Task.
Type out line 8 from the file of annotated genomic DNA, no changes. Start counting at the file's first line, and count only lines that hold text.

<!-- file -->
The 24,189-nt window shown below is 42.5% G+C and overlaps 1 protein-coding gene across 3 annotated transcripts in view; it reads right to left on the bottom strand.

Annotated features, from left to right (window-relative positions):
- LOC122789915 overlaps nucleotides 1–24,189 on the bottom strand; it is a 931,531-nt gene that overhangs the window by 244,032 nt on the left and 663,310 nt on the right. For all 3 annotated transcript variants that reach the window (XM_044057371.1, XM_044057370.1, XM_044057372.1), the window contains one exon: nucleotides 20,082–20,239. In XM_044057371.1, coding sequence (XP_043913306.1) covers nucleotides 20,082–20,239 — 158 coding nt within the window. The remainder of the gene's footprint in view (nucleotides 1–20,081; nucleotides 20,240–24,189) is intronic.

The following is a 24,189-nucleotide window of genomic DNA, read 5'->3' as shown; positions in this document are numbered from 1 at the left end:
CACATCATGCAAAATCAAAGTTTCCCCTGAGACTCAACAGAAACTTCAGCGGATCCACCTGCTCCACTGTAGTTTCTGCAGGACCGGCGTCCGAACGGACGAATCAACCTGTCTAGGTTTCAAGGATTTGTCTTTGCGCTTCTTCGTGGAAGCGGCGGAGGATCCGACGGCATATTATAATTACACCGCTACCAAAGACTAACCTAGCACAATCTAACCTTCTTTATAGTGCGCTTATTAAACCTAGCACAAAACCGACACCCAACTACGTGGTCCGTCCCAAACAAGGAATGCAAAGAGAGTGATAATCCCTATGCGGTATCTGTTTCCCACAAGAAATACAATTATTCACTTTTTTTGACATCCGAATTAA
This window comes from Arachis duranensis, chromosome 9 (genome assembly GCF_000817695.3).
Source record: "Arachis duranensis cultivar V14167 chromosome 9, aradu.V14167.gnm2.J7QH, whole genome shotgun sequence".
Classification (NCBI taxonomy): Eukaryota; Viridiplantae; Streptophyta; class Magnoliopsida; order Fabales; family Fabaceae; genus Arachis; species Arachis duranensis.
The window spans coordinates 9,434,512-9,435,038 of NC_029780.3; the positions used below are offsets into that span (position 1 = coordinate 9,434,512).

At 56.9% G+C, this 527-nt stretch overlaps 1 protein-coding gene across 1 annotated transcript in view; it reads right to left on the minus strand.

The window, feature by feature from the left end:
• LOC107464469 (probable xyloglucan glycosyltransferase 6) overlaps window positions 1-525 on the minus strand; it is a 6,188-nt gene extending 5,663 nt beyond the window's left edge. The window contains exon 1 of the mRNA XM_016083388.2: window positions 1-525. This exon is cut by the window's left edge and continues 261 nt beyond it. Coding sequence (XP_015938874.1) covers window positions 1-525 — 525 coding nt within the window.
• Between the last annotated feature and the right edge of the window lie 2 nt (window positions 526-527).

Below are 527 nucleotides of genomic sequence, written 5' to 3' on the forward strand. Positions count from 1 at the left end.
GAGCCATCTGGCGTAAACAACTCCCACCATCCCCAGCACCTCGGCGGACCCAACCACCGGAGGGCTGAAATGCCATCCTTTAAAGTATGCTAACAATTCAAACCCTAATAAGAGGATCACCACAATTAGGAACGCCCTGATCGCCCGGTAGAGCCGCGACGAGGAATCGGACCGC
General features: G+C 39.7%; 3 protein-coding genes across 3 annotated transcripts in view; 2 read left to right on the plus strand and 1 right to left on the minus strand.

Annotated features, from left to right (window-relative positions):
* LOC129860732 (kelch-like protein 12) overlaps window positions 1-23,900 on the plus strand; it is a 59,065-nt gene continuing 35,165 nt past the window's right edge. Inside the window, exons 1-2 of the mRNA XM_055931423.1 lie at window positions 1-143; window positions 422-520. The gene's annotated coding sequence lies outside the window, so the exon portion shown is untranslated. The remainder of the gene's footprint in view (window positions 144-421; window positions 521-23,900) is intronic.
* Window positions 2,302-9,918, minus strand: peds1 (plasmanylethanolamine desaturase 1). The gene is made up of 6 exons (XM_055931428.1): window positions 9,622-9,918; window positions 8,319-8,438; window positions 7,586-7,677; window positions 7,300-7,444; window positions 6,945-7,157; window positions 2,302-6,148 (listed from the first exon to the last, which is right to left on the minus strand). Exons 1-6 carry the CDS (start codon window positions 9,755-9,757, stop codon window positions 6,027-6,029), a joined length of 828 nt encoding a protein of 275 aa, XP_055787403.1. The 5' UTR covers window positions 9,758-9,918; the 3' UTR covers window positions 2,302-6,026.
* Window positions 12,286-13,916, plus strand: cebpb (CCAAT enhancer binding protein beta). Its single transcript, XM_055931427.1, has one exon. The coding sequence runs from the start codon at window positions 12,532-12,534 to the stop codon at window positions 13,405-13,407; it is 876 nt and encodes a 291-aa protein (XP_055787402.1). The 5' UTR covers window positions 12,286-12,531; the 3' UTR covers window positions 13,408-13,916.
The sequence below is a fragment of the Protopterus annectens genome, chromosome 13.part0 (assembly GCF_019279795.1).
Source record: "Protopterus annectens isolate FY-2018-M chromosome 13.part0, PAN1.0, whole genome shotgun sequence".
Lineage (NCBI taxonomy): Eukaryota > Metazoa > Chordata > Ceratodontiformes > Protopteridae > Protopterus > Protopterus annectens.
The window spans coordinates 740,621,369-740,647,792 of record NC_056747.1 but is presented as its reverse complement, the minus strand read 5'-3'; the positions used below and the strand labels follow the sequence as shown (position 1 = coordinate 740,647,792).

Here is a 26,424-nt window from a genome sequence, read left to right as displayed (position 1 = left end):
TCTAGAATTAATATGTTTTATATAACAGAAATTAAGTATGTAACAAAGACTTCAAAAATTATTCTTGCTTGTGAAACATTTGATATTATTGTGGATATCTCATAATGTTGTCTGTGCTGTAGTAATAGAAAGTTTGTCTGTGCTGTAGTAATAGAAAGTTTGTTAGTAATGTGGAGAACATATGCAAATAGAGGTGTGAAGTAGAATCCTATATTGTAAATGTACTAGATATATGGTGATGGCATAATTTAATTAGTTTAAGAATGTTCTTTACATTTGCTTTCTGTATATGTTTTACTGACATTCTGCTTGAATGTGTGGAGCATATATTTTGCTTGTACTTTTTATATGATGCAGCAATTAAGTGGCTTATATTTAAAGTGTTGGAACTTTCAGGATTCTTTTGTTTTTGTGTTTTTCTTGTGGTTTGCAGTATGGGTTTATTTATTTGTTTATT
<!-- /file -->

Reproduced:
Classification (NCBI taxonomy): Eukaryota; Viridiplantae; Streptophyta; class Magnoliopsida; order Fabales; family Fabaceae; genus Arachis; species Arachis duranensis.